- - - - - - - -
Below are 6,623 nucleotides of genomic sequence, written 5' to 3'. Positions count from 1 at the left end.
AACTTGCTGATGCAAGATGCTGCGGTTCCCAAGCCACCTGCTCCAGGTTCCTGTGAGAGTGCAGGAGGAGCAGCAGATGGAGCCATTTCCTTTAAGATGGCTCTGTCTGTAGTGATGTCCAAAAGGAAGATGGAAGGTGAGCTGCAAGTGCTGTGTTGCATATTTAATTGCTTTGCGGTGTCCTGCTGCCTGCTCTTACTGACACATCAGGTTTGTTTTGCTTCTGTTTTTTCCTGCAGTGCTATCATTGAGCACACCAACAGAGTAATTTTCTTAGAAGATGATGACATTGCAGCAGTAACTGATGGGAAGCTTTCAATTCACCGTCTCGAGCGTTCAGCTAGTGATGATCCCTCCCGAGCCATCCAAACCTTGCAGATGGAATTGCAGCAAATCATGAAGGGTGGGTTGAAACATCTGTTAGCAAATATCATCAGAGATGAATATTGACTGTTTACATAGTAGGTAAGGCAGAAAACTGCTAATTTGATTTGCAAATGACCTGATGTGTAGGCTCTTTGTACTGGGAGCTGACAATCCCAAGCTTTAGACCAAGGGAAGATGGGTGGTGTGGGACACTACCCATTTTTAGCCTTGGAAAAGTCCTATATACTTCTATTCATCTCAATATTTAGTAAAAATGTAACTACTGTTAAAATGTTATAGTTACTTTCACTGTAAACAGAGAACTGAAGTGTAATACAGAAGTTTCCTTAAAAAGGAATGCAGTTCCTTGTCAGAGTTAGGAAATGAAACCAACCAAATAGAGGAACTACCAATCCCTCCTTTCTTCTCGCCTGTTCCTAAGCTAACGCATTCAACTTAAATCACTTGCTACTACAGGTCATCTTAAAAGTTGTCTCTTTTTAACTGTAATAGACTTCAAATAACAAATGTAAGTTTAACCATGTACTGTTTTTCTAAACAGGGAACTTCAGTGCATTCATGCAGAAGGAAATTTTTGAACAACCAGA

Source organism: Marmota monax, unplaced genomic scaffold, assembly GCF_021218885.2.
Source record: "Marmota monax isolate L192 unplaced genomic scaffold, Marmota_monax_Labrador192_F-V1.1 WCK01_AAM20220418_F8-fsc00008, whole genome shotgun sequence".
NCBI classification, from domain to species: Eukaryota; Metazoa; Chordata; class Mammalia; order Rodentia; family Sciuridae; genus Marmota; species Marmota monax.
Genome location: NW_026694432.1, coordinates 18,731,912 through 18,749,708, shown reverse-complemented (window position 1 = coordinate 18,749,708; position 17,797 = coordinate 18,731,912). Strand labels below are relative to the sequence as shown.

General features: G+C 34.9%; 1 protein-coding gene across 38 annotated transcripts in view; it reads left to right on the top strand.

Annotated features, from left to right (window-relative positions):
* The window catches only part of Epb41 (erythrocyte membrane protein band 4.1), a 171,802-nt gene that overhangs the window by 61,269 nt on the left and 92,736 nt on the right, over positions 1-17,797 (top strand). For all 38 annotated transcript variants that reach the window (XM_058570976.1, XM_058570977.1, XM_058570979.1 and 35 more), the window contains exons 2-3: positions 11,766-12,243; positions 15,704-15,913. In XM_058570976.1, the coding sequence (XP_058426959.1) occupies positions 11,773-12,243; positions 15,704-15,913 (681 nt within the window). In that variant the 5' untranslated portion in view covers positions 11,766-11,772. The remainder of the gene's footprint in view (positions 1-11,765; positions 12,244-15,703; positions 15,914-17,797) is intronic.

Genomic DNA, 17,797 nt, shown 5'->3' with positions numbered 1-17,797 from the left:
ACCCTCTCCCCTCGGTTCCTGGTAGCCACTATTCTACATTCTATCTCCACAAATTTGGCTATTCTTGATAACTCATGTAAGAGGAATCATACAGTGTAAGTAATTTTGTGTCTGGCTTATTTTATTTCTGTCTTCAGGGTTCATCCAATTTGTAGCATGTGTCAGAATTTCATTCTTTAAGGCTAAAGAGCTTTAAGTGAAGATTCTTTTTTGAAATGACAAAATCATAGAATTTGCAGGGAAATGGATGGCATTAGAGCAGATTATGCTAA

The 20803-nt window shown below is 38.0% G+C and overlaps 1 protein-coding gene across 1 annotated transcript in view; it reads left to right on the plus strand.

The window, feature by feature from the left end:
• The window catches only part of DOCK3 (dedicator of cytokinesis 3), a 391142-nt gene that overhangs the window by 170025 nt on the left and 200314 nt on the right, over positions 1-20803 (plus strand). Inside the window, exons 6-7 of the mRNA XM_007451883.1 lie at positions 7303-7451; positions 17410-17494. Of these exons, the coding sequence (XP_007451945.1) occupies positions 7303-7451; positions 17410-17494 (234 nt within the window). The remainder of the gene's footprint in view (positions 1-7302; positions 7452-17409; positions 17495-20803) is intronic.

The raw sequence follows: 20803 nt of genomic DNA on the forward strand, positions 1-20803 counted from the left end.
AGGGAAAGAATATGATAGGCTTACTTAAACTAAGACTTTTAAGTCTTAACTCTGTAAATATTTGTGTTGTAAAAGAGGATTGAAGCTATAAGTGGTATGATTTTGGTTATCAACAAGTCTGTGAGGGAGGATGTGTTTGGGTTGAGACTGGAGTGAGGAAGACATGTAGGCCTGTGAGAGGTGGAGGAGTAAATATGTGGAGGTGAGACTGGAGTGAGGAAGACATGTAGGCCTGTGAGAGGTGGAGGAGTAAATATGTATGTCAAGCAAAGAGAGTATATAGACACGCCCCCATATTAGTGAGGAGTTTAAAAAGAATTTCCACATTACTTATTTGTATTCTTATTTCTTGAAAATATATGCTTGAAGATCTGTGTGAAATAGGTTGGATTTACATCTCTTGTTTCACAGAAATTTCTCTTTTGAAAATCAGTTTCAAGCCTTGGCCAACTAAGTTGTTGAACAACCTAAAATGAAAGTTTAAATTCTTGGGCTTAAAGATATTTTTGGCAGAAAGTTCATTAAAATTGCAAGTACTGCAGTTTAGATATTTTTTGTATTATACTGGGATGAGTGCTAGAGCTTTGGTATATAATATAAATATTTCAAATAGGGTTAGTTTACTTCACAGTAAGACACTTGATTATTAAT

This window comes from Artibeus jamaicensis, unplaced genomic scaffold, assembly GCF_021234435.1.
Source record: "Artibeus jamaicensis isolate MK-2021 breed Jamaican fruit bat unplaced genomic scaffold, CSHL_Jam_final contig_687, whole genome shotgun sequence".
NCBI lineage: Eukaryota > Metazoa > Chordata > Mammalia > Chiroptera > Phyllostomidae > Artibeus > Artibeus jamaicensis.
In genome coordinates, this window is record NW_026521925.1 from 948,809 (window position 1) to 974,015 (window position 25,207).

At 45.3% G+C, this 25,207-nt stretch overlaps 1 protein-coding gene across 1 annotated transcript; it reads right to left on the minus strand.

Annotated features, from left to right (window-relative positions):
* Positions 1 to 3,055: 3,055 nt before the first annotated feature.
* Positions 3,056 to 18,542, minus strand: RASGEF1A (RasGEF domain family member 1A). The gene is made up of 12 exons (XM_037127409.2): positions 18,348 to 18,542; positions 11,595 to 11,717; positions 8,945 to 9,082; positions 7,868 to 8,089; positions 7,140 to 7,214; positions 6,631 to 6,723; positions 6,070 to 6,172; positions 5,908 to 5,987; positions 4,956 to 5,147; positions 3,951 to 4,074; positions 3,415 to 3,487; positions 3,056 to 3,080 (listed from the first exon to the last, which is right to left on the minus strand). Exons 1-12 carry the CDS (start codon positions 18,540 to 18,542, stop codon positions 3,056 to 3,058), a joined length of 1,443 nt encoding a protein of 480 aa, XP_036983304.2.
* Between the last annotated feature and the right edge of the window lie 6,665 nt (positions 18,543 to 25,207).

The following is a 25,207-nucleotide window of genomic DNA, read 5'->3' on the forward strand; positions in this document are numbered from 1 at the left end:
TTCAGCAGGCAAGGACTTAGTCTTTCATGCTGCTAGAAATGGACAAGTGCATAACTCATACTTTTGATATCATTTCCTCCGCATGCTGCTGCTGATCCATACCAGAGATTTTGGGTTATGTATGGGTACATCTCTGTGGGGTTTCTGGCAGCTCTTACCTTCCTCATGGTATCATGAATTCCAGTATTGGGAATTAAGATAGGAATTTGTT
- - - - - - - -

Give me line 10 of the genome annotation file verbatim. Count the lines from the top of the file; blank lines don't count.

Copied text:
Genomic DNA, 17,797 nt, shown 5'->3' with positions numbered 1-17,797 from the left: